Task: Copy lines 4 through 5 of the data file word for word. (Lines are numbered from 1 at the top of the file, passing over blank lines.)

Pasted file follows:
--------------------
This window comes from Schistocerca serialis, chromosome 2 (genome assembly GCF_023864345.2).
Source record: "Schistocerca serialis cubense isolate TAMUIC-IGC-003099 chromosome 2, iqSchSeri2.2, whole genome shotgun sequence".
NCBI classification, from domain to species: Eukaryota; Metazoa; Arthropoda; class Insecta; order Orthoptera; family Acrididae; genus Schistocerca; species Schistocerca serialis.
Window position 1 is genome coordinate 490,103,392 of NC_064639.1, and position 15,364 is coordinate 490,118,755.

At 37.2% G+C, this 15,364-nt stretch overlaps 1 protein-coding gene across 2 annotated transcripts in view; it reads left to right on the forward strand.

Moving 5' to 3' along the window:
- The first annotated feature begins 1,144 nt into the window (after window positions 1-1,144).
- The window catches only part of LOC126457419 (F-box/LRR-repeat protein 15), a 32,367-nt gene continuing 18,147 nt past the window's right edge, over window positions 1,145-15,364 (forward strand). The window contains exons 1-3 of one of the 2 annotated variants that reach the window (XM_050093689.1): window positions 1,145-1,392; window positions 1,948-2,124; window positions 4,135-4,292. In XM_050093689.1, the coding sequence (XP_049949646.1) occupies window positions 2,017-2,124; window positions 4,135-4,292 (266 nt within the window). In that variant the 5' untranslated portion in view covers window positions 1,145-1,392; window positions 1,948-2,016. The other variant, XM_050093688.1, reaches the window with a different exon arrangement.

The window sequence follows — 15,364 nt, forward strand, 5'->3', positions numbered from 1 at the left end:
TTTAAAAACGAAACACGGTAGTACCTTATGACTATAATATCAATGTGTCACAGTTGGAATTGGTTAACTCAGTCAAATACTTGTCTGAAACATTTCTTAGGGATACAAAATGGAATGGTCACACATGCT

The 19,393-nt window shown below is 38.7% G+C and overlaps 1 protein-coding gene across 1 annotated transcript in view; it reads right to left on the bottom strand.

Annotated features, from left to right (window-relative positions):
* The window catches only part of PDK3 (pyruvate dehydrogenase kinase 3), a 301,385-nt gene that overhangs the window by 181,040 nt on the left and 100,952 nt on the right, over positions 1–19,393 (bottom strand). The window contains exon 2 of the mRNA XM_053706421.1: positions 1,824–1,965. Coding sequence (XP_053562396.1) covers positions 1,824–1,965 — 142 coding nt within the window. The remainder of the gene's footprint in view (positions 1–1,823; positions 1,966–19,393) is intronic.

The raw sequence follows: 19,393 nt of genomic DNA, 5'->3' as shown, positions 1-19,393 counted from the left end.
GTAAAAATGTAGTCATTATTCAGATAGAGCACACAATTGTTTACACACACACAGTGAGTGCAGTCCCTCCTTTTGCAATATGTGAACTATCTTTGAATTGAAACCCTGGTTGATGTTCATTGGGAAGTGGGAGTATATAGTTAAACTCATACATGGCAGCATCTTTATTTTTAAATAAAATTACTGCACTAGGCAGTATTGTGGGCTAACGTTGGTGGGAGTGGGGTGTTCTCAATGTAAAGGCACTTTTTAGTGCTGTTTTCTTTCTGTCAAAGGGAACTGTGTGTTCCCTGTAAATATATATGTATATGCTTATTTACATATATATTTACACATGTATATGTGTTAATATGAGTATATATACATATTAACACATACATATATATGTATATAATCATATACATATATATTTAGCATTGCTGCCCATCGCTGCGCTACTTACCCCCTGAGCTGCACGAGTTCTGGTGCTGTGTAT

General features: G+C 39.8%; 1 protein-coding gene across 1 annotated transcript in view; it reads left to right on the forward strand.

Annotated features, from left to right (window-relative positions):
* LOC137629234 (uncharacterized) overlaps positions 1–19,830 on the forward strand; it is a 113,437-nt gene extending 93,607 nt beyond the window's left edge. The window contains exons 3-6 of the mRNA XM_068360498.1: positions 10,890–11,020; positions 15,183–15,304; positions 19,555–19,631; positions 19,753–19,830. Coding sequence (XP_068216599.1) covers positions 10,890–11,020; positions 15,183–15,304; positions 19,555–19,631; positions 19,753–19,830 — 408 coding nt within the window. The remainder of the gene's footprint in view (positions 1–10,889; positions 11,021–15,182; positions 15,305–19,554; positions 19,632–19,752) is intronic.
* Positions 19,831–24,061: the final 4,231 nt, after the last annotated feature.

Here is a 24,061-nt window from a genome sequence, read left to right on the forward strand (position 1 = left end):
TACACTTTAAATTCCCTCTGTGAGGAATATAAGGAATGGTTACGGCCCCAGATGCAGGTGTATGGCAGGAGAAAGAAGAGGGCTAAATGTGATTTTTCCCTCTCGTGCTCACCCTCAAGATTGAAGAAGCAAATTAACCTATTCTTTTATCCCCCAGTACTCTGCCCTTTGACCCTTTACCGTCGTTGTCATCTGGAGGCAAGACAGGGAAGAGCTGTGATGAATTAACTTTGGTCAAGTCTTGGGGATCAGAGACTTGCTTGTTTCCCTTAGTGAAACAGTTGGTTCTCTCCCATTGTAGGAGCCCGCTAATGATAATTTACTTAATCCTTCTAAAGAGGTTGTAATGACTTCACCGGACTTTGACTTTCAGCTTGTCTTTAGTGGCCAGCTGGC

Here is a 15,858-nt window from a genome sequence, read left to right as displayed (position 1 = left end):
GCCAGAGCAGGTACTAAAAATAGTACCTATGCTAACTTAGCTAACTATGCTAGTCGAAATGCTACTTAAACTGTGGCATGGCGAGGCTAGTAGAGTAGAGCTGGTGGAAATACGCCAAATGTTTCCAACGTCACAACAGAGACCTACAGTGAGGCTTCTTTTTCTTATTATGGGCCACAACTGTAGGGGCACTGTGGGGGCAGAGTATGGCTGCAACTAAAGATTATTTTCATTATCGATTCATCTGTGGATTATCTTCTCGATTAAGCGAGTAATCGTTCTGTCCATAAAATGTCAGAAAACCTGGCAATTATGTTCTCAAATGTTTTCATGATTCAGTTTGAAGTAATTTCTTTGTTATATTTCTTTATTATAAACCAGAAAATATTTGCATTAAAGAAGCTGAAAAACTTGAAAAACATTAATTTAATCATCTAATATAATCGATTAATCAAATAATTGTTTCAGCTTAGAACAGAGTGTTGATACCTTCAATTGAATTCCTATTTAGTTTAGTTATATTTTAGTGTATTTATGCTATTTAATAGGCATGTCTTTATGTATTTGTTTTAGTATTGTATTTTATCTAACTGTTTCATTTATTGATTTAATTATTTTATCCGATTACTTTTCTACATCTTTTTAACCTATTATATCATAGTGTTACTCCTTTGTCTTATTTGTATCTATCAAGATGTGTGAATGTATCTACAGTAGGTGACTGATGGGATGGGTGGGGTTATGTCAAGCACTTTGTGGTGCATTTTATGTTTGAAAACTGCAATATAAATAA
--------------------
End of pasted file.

Window position 1 is genome coordinate 490,103,392 of NC_064639.1, and position 15,364 is coordinate 490,118,755.

At 37.2% G+C, this 15,364-nt stretch overlaps 1 protein-coding gene across 2 annotated transcripts in view; it reads left to right on the forward strand.